Can You Pass This 3 Question Test of Basic Money Smarts?
Two money experts have quizzed people around the world to test their understanding of basic financial concepts like risk, compounding interest and inflation. The results aren't pretty. Americans don't do well at all: Just a third could answer all three questions correctly, and that includes 44 percent of those with college degrees and 64 percent of people with post-graduate degrees.
Most People Struggle With This
Americans aren't alone. People worldwide struggle with basic financial concepts: More than half who took the test missed at least one answer.
The test is the brainchild of two financial experts, professor Olivia S. Mitchell, who directs the Pension Research Council at the Wharton School of the University of Pennsylvania, and professor Annamaria Lusardi, academic director of George Washington University's School of Business' Global Financial Literacy Excellence Center.
You can test your knowledge with these questions. They're included in a Wharton article, Three Questions with Implications for Your Financial Future. After taking the quiz, read further for the answers and how to reach them.
After that, you'll see how your answers to this quiz predict your chances of being richer or poorer and where to find free personal finance education online.
Suppose you had $100 in a savings account and the interest rate was 2 percent per year. After five years, how much do you think you would have in the account if you left the money to grow?
- A) More than $102.
- B) Exactly $102.
- C) Less than $102.
- D) Do not know/refuse to answer.
Imagine that the interest rate on your savings account was 1 percent per year and inflation was 2 percent per year. After one year, how much would you be able to buy with the money in this account?
- A) More than today.
- B) Exactly the same.
- C) Less than today.
- D) Do not know/refuse to answer.
Answer to Question 1: More than $102.
Please tell me whether this statement is true or false: Buying a single company's stock usually provides a safer return than a stock mutual fund.
Here's why: On savings of $100 a year at 2 percent interest, your money earns $2 a year (100 x .02) for five years: a total of $110.41.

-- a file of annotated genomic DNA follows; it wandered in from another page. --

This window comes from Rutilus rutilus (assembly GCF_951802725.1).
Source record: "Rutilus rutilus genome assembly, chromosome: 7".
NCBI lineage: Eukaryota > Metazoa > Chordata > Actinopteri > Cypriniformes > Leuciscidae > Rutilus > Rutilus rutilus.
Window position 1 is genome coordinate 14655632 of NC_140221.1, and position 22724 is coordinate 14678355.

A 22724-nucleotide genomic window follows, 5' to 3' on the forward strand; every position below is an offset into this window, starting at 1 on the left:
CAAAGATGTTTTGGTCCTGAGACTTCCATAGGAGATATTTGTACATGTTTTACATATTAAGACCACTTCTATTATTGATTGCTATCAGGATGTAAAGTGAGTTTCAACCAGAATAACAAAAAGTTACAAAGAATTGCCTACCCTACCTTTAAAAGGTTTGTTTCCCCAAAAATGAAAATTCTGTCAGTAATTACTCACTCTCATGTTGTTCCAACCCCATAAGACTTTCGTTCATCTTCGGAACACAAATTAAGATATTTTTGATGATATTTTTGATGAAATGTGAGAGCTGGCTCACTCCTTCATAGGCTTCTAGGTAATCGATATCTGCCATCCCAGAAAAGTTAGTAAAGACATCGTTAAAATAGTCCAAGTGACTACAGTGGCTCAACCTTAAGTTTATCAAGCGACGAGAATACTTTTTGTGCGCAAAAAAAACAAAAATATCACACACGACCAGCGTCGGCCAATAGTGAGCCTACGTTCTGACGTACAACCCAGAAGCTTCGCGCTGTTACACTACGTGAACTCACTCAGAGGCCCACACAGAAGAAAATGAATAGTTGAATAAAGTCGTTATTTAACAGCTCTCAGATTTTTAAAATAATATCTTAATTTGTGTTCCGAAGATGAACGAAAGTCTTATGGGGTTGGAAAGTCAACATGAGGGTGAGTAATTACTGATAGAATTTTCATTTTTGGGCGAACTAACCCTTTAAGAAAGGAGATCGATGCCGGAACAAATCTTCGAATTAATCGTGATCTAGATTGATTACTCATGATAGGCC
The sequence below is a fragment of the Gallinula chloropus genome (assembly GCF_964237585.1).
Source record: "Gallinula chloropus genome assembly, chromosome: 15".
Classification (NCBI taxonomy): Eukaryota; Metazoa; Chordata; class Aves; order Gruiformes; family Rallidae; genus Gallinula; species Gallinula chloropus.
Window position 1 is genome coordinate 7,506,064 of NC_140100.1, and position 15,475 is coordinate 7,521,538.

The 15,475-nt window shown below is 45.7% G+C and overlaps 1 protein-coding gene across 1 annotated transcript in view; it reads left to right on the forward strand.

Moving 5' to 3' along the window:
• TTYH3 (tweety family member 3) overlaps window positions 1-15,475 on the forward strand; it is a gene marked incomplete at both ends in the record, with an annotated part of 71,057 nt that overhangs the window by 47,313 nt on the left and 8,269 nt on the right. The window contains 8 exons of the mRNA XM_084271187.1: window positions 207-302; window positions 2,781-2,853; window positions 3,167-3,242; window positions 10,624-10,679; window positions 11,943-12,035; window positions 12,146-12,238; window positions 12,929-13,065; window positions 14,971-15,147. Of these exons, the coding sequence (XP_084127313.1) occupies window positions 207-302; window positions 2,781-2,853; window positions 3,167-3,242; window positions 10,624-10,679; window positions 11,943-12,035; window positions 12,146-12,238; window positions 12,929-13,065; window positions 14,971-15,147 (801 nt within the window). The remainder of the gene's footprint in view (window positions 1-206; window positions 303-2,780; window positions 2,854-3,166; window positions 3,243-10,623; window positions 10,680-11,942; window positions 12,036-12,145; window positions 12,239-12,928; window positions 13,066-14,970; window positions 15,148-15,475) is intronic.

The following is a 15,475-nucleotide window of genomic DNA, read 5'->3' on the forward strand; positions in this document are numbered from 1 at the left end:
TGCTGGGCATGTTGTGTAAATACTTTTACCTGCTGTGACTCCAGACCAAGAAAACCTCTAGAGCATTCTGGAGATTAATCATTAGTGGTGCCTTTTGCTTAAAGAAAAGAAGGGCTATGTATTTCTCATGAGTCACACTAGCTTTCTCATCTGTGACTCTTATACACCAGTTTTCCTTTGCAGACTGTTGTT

Why is the total more than $110? The reason is compound interest, interest earned added to the account balance so that the interest also earns interest. As your account balance grows, each new interest payment is based on a larger amount. Compounding speeds up earnings.
Use this compound interest calculator at Investor.gov to see how compound interest works.
Answer to Question 2: Less than today.
Here's why: Your interest rate on savings is 1 percent a year, or $1 a year on every on $100.
Inflation (rising prices) reduces the value of money. At the rate of 2 percent, inflation reduces the value of your $100 savings by $2.
So, you earn $1 (for every $100) in interest, but lose $2 to inflation, for a net loss of $1, giving you effectively less than your savings are worth today.
Answer to Question 3: False
For most investors, mutual funds are a better investment than stocks because, as Money Talks News founder Stacy Johnson says, "You can do perfectly well with a mutual fund, while at the same time lowering your risk and reducing your hassle."
A mutual fund is a huge pool of investments. Stacy explains in Ask Stacy: How Do I Invest in the Stock Market?:
Mutual funds are superior for most investors because:
It could be a pool of stocks -- a stock fund. It could be a pool of bonds -- a bond fund. Or it could have both stocks and bonds -- a balanced fund.
- They spread the risk of stock investing by diversifying investments among many stocks with a variety of risk profiles.
- The work of managing, researching, buying and selling stocks is done by professional managers, not by you.
- Mutual funds do the record-keeping you'll need for taxes for you.
Mitchell and Lusardi's little quiz can serve as a wake-up call to alert you to the need to learn more about money basics. Concepts like risk, inflation and compounding go beyond basic arithmetic, and few of us were exposed to them in school. They matter because of two trends: the loss of private pensions and the explosion of financial products, both of which require everyday consumers to make sophisticated choices about complex loans, credit cards and investments.
Fortunately, these subjects aren't difficult to understand, and there are excellent free resources for learning.
Financial Ignorance Cripples
Financial ignorance is a crippling handicap. It makes people buy high and sell low, make poor investments, mismanage budgets, overspend and become trapped in unmanageable debt.
If the growing wealth gap between rich and poor has you worried, consider this: Lusardi and her colleagues find that a third of wealth inequality is because of the financial-knowledge gap separating the well-to-do from those with less money. "[M]ore knowledgeable individuals invest in more sophisticated assets, suggesting that they can expect to earn higher returns on their retirement savings accounts," the Wharton article says.
Money savvy consumers:
- Take on less credit card debt.
- Pay off balances each month.
- Refinance their mortgage at the best moment.
- Avoid high-cost debts like payday loans.
- Plan for retirement.
Here are several sources for free personal-finance education:
- Money Talks News. Learn money savvy on subjects like Credit & Debt, Retirement, Taxes, Investing, Insurance and subscribe to daily newsletters with articles like:
- The National Endowment for Financial Education's Smart About Money. The nonprofit explains how to save, invest, pay off debt and borrow safely.